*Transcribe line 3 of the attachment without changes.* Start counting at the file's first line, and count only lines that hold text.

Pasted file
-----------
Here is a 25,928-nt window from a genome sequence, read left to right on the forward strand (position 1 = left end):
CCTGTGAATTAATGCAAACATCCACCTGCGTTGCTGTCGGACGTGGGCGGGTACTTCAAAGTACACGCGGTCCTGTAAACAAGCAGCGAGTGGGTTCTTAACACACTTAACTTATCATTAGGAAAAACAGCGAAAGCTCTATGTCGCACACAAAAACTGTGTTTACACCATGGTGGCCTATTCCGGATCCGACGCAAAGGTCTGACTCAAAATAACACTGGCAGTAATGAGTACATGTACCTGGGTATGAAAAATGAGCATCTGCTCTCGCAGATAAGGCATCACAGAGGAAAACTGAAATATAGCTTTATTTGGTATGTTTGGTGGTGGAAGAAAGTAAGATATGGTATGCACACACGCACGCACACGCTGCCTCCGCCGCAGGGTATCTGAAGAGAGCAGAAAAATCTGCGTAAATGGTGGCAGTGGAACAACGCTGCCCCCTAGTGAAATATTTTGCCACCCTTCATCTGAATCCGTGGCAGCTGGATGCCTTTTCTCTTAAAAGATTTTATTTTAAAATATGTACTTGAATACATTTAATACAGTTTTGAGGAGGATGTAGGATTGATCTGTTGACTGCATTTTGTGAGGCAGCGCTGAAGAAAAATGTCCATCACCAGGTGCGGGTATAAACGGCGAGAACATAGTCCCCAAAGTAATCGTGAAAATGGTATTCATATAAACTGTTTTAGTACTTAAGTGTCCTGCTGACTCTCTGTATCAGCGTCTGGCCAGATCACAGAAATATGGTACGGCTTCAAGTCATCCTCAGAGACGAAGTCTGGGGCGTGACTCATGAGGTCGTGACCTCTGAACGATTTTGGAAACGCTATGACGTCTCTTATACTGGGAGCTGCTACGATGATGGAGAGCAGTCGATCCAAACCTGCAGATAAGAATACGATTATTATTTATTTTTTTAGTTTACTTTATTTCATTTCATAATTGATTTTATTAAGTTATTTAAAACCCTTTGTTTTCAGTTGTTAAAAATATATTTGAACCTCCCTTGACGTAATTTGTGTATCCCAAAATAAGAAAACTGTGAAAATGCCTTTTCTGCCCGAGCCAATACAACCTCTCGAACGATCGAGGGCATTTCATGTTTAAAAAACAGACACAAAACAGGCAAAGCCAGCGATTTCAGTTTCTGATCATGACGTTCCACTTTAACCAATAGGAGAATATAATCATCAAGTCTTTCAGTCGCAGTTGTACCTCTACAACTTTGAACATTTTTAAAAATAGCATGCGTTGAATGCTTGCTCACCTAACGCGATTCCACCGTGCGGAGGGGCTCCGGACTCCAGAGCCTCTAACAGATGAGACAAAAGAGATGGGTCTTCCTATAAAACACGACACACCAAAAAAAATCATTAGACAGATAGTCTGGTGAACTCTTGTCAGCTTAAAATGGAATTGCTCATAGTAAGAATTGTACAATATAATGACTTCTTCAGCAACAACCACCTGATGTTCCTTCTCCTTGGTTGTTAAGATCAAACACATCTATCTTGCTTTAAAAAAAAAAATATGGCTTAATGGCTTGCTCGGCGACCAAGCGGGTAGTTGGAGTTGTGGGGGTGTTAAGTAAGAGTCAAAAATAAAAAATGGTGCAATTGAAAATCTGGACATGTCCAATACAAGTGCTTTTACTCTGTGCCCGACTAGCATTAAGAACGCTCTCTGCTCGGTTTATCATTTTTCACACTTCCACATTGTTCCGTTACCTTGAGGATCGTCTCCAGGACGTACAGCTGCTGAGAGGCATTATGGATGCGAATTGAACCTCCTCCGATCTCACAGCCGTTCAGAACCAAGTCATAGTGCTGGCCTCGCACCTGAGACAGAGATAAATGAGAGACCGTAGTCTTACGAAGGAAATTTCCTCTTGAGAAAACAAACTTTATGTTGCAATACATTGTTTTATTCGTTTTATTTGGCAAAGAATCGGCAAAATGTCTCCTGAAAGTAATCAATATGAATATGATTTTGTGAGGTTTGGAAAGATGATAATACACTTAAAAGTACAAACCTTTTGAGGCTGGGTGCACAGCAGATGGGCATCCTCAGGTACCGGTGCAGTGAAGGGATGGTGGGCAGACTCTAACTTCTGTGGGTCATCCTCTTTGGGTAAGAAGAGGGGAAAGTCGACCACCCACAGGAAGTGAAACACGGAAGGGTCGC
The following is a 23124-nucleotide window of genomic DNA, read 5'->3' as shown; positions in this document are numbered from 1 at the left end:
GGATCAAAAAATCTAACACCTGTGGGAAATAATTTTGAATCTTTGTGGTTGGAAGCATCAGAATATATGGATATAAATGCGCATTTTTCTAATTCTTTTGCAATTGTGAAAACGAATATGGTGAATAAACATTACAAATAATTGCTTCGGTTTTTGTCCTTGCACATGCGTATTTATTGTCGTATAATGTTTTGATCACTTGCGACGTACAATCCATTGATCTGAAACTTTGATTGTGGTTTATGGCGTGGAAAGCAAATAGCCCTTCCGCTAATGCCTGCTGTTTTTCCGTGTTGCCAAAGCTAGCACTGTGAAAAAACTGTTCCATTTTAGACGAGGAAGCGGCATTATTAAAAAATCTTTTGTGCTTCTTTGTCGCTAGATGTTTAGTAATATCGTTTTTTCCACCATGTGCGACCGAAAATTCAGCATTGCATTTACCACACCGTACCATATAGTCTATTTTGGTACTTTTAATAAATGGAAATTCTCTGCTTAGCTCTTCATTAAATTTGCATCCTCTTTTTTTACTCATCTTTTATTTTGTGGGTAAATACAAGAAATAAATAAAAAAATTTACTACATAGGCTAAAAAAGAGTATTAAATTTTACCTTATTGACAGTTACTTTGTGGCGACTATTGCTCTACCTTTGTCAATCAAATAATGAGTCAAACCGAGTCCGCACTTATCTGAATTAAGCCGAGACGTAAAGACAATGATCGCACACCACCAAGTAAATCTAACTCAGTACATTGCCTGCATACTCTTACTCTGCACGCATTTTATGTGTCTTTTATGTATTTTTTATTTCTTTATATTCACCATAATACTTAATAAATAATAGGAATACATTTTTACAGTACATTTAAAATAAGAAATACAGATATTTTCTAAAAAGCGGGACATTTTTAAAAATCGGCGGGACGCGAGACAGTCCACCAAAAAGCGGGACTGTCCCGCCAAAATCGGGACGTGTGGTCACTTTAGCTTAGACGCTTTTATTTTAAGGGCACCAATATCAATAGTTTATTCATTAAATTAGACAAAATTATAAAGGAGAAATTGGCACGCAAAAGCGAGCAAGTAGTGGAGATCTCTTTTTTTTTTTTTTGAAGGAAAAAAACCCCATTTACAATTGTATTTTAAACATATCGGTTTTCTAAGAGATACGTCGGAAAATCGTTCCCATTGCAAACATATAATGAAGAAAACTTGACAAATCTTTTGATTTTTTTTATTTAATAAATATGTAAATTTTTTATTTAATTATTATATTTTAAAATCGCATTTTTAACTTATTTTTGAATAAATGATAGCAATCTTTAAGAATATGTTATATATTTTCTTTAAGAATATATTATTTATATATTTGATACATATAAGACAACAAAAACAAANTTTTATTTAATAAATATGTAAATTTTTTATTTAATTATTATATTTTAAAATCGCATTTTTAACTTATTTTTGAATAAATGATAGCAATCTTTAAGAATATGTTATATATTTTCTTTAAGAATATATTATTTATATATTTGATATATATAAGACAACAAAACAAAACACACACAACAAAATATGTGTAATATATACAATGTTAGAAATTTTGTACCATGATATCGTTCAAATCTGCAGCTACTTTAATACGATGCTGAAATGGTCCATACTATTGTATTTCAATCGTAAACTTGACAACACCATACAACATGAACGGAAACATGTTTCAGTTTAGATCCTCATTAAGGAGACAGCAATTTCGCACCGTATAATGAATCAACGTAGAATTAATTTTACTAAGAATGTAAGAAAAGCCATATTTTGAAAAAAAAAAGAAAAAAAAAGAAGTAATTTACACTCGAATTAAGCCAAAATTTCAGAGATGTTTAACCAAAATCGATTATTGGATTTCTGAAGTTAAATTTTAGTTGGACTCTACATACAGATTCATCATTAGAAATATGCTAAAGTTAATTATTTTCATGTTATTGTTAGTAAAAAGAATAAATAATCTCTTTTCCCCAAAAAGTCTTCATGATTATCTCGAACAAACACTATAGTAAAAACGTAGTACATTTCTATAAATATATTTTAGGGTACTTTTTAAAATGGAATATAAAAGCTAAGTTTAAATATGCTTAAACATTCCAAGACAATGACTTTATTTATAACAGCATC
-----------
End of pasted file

The following is a 23124-nucleotide window of genomic DNA, read 5'->3' as shown; positions in this document are numbered from 1 at the left end: